If you have ever wondered what it is like to design and stitch bespoke corporate uniforms, well here is an insight into the process as shown to me by Ronai at the Hotel Show. It is an eye opener especially if you are a fashion designer or a product designer as the approach towards making corporate uniforms is quite different; it’s almost technical and specific steps need to be followed so that the right results are achieved.
To support the blog story, here is a visual representation of the process that Ronai followed to create dnata corporate uniforms. See the video below.

The Ronai booth at the Hotel Show was laid out as an informal open space where visitors could get a snapshot into the the various bespoke corporate uniforms on display as well as learn about the process. The booth was lined up with a selection of garments from the Ronai catalogue of uniforms for the hospitality, restaurants and aviation industry. Those into seam stressing and fabric making as a hobby, would have felt at home in this space.  At the time of the show, Ronai were displaying pink aprons which I learnt was to support the #pinkbrigade cause along with other chefs around the UAE.
Design and Production Manager, David Sprakes, was kind enough to walk me through the process of bespoke corporate uniforms making. I have attended many demonstrations in the course of running this blog, but this demonstration is quite unlike any I’ve ever attended. It proved to me that corporate uniform design is a different take to fashion designing and I now appreciate the art of making bespoke corporate uniforms event more.  This is what I learnt.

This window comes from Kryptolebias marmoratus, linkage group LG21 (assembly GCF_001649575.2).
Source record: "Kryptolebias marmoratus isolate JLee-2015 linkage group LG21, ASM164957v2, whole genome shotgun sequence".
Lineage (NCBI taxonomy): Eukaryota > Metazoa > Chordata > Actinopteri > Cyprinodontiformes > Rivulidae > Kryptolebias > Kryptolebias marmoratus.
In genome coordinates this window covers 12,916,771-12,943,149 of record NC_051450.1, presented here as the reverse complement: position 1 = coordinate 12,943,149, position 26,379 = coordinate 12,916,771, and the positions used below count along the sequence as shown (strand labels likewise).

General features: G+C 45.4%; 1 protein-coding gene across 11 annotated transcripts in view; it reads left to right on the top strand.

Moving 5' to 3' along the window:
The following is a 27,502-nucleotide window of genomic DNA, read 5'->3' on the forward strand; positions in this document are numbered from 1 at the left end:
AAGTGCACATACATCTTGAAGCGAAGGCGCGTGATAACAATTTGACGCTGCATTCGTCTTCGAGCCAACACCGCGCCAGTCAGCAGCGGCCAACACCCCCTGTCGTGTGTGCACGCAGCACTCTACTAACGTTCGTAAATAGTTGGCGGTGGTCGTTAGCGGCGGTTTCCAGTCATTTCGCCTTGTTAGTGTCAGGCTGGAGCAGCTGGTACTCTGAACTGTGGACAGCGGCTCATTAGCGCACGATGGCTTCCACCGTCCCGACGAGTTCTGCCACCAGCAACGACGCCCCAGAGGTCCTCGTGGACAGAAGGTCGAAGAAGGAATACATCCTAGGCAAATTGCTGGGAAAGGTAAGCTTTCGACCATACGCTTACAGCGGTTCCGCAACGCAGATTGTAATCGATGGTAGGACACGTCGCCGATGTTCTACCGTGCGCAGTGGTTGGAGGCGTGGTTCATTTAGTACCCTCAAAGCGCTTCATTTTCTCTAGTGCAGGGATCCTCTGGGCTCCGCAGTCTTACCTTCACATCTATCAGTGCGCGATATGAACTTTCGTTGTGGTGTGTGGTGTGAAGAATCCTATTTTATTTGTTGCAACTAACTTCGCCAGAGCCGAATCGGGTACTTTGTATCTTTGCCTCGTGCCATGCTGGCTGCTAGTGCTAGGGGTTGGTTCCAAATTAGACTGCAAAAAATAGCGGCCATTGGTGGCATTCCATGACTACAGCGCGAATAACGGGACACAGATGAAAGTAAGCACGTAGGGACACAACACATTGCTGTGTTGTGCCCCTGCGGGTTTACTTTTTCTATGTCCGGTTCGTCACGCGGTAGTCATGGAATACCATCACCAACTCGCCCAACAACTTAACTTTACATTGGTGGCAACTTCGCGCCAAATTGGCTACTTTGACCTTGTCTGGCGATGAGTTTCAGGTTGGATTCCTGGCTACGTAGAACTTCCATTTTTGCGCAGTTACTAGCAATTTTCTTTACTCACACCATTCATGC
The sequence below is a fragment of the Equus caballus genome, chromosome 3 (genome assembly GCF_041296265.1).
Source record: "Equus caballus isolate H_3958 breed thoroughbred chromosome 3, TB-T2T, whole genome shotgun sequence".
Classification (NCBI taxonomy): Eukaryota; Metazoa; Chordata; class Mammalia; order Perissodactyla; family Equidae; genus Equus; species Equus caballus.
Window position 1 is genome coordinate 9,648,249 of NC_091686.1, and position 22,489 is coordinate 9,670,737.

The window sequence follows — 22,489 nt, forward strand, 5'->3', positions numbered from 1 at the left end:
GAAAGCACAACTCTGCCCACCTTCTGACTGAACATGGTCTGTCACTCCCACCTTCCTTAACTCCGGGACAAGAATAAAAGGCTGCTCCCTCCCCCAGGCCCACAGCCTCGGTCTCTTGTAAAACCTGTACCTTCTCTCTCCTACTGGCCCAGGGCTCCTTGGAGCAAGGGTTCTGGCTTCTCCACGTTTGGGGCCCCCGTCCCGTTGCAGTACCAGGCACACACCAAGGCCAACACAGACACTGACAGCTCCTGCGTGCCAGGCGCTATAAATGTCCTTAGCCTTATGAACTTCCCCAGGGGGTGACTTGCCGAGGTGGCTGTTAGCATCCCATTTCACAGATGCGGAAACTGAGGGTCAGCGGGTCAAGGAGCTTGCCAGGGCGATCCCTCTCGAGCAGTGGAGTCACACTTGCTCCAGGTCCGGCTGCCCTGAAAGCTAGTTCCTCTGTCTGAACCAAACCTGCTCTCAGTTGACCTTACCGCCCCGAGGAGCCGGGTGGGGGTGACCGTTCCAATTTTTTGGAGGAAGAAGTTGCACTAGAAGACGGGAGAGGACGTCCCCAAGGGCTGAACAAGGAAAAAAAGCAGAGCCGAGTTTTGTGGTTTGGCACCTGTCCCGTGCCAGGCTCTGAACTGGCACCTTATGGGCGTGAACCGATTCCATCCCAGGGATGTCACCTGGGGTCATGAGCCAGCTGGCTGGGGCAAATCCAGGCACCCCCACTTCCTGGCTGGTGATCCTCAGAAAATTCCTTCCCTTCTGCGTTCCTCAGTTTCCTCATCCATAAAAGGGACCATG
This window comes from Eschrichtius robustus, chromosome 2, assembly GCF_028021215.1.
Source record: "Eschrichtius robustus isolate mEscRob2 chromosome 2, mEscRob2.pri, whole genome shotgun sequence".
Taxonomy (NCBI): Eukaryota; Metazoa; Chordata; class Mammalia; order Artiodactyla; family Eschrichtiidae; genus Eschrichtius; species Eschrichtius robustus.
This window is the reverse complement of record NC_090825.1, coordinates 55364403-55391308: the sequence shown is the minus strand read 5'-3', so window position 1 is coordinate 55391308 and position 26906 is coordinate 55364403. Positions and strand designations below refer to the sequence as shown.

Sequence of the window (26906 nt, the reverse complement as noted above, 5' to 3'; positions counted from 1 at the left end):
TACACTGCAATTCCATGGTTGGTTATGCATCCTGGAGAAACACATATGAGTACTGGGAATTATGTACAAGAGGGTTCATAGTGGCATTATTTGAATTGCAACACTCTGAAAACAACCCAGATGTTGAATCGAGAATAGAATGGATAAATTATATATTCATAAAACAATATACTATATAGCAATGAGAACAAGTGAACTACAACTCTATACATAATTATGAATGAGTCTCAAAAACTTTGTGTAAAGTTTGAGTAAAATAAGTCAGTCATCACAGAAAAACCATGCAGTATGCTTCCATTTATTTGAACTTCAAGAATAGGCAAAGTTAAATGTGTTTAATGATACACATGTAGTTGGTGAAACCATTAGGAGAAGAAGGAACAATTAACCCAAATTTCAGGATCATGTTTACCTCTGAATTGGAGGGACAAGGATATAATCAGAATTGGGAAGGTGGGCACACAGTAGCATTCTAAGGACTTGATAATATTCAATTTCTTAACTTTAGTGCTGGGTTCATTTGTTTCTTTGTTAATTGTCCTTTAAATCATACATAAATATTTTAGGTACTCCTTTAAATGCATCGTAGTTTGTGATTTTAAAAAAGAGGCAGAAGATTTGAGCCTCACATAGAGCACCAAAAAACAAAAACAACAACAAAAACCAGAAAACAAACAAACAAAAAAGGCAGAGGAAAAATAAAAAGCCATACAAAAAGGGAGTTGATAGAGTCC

Step 1. Assess customer needs

  1. Meet with client to understand their needs in terms of design and quantity of bespoke corporate uniforms.
  2. Show the catalogue range of options for suiting, chef aprons and more. The builder section of the catalogues enables the clients to choose the colour, style of the clothing, fabric and thread, all in one book.
  3. Clothing a minimum staff of 2,500 to 6,000 requires the bespoke design Option route.
  4. Option 2 was catered towards bespoke design where they were clothing a minimum staff of 2,500 to 6,000.

Step 2. Design the items

  1. Start generating options for the bespoke corporate uniform as per the brief received from the client. This is a vital step before the team jump into the product development stage.
  2. This step involves back and forth approvals between Ronai and the client.
  3. David is usually the one who comes up with the creative concept on paper (or computer as you can see below).
  4. According to David, whatever pattern and design is chosen, it should look good on anyone in the company – from 18 to 80 years. Which is why the design has to be timeless.

David starts to work on a design for a client


My ideal desk space.

Step 3. Select the right fabrics

  1. Once the client has approved the style and design, the next stage in the bespoke corporate uniforms creation is to select the right fabrics in line with the kind of work that the staff do (tough and coarse material for the aprons, light materials for the scarves, breathable materials for the shirts and skirts).
  2. Logo placement is usually left to the last steps in the process lest the client decides to change the placement at a later step.
  3. Ronai works with trustful sources for its fabric sourcing. Their cotton mills are located all over the world.